Identity thieves commonly target tax professionals to steal taxpayers’ sensitive data, making your work computer your greatest vulnerability. Fortunately, you can take simple security measures to ensure the safety of your computer, your business, and your clients. TaxSlayer Pro offers a number of recommended security practices in line with the IRS’s “Security Six” to help you counter potential threats that could harm your office.
Use antivirus software
Having antivirus software is just the start. You’ll also want to make sure that it’s set to run frequent automatic scans, especially of email attachments, and that the software is up to date against the most common attacks.
According to the IRS, “a strong security package” will have features that help protect you against phishing, one of the most common ways cybercriminals target tax professionals. Be sure to read up on your antivirus software’s features and settings, making sure that it runs frequent scans to protect your computer from malware, spyware, and phishing scams.
Be aware that scammers will often pose as antivirus software providers. The IRS warns tax professionals to never download “free” software from a pop-up and never follow email links that offer anti-spyware software.
Ironically, these false antivirus/ anti-spyware offers may actually be installing the spyware they claim to be eliminating. Learn to recognize the emails of your antivirus software provider, and if an email ever seems suspicious, get in touch with your provider directly.
Finally, be sure to choose a program that won’t interfere with your tax software. While TaxSlayer Pro does not recommend any particular security package, we’ve found that the following antivirus programs tend to work best with TaxSlayer Pro:
- Microsoft’s Windows Defender or Microsoft Security Essentials
- Symantec’s Norton Security or Norton Anti-Virus
- McAfee Anti-Virus or McAfee Total Protection
While firewalls and antivirus software are similar, they aren’t exactly the same – and yes, your computers need to have both. Antivirus software protects your computer from malware, whereas firewalls monitor and filter your network traffic, preventing data from suspicious sources from accessing your systems.
Firewalls come in both hardware and software forms. Hardware firewalls are often included in many internet routers. Many operating systems have built-in firewalls (such as the Windows Firewall), and some antivirus software packages include firewalls as well.
If you aren’t sure if your routers, computers, and security software packages include adequate firewalls, we recommend consulting with an IT professional to be sure.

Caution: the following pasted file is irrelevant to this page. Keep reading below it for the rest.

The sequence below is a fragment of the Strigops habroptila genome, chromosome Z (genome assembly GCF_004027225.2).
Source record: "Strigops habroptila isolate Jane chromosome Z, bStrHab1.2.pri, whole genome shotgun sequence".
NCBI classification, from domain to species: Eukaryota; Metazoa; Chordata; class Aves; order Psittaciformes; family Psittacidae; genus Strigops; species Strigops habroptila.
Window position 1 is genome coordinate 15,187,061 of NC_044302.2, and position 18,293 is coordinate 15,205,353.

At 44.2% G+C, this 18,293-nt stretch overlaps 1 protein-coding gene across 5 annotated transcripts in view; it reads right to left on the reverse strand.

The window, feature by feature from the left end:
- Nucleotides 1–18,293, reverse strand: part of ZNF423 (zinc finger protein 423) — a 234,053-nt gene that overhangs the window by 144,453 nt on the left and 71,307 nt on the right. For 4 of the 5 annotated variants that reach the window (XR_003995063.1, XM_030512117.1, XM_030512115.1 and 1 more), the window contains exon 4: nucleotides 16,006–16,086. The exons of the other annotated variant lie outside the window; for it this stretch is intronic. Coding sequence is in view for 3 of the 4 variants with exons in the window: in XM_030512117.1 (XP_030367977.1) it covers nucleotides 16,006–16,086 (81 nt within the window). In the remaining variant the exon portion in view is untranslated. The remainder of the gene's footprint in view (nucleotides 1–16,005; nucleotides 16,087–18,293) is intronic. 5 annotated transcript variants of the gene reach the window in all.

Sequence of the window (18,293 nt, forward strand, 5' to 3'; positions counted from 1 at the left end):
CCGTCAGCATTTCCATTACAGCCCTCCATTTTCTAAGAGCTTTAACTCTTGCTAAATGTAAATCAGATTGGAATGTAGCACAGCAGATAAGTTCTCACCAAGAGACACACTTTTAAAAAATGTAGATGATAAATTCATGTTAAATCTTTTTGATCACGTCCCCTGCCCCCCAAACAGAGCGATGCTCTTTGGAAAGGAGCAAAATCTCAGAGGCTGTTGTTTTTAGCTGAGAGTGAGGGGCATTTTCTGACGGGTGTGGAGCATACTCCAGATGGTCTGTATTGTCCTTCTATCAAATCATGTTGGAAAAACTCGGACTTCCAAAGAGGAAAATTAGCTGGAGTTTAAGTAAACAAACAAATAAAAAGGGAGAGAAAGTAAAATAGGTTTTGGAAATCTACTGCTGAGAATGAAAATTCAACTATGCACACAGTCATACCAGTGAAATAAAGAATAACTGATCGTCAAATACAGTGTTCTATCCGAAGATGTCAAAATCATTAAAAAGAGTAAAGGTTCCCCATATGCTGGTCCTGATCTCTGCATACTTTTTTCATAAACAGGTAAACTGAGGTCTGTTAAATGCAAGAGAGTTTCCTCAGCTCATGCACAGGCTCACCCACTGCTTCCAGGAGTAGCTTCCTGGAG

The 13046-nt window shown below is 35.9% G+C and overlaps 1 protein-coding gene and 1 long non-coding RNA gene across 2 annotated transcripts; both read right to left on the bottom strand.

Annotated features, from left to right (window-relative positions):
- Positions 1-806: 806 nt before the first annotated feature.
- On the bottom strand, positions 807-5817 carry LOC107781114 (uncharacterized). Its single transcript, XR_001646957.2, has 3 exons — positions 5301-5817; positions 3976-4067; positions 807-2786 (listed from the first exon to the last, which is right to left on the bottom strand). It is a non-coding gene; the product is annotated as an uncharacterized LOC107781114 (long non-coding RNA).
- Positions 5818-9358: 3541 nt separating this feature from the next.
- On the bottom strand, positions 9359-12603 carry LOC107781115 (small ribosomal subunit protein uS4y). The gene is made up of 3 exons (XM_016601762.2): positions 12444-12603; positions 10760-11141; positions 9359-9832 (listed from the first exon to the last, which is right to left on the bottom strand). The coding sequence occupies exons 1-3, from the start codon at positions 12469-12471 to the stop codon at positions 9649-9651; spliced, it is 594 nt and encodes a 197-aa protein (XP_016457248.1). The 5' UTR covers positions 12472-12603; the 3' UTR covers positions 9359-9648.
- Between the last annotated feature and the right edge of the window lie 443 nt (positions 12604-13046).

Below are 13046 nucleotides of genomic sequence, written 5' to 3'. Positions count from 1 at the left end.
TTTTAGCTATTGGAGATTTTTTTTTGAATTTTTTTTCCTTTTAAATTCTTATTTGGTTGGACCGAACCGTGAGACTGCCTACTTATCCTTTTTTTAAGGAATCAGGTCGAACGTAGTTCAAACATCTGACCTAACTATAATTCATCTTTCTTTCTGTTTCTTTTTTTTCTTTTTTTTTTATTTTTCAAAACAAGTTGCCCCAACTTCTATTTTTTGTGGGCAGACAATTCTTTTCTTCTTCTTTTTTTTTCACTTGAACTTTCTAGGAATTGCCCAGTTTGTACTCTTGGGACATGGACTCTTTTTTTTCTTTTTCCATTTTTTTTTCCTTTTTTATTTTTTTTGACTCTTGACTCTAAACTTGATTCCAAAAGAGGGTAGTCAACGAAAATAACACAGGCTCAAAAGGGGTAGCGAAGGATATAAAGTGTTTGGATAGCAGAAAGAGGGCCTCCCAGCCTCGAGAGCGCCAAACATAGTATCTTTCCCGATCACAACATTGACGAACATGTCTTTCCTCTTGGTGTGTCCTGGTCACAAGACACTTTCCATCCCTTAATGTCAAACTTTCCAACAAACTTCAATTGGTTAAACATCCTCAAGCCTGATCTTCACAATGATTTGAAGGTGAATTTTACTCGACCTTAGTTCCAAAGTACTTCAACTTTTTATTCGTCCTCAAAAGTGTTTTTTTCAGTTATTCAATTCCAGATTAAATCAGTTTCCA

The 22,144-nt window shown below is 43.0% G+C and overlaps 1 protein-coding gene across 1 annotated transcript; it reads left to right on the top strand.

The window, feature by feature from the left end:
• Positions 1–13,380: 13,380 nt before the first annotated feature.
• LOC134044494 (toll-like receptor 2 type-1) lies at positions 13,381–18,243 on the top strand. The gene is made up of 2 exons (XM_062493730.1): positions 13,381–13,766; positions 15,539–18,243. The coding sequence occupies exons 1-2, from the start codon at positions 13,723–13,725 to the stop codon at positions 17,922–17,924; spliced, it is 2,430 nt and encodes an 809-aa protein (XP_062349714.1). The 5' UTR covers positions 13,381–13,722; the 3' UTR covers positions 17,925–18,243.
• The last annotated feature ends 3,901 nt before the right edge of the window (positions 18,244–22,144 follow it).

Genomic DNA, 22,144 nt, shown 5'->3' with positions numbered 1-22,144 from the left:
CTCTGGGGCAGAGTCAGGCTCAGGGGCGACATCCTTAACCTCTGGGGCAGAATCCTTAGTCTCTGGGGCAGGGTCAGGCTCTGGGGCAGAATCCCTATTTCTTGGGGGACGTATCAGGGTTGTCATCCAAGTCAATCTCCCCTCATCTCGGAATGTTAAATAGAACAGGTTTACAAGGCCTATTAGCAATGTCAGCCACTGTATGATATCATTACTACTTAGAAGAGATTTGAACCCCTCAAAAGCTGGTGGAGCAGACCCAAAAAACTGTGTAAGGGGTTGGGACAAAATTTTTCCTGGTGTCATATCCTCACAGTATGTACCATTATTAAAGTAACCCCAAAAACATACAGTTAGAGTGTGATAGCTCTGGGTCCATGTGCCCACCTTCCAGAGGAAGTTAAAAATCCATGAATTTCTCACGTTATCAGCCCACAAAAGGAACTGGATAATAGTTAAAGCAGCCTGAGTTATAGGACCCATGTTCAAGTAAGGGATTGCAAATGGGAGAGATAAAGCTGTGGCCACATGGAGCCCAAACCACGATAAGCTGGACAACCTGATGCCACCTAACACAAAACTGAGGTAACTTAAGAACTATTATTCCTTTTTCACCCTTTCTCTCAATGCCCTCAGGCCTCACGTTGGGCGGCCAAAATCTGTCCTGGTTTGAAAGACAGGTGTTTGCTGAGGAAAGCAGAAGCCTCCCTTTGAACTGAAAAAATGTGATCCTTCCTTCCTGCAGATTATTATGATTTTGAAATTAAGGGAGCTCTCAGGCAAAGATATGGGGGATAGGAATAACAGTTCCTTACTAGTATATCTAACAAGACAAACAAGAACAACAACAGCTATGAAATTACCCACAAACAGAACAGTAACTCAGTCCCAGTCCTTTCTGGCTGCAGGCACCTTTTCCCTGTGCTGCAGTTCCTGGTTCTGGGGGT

Use Virtual Private Networks
If you and your employees ever work remotely, a virtual private network (VPN) is a critical part of protecting your computers. VPNs use encryption to offer a secure way for remote employees to access the company’s network.
Finding one that’s reliable doesn’t have to be difficult. In fact, the IRS recommends simply searching “Best VPNs” to find one for your business. What’s important is that you have one in place before you or your employees need to access the company network remotely.
Take advantage of two-factor authentication
The IRS advises tax preparers to use two-factor authentication whenever possible, including your email and your tax software. This way, even if your password has been compromised, data thieves will still not be able to access your accounts.
Backup Your Data
The IRS recommends backing up your most critical files, using either a cloud-based storage system or external sources with proper encryption. If you use TaxSlayer Pro Web, your tax files are already automatically backed up in the cloud.
If you use TaxSlayer Pro Premium or Classic, you can follow these steps to ensure your tax software is backed up regularly and securely. Doing so not only protects you from data loss due to power outages or human error, but also protects you from cyberattacks, especially ransomware attacks.
Use drive encryption
Anyone with sensitive data on their computer should consider drive encryption – for tax preparers, it’s an absolute must.
Drive encryption, also called full disk encryption, converts the data on your computer into indecipherable code for anyone without authorized access. When you log in to your computer and enter the proper credentials for your drive encryption, everything will appear normal. However, if your computer is stolen, hacked, or otherwise compromised, the criminal won’t be able to access any of your client’s data, thanks to the encryption. Drive encryption is recommended for your computers and any other external device, such as USBs or external hard drives, that you may use to back up data.
Keep Computers Updated and Run Regular Maintenance
Computers and software that are out of date make you vulnerable to cyberattacks. Older operating systems may not support the latest versions of your antivirus software and other security software, leaving footholds for cybercriminals.
To make sure your office is truly ready for a cyberattack, make sure you have a comprehensive data security plan in place. Our step-by-step Guide to Creating a Data Security Plan for Your Tax Business can get you started.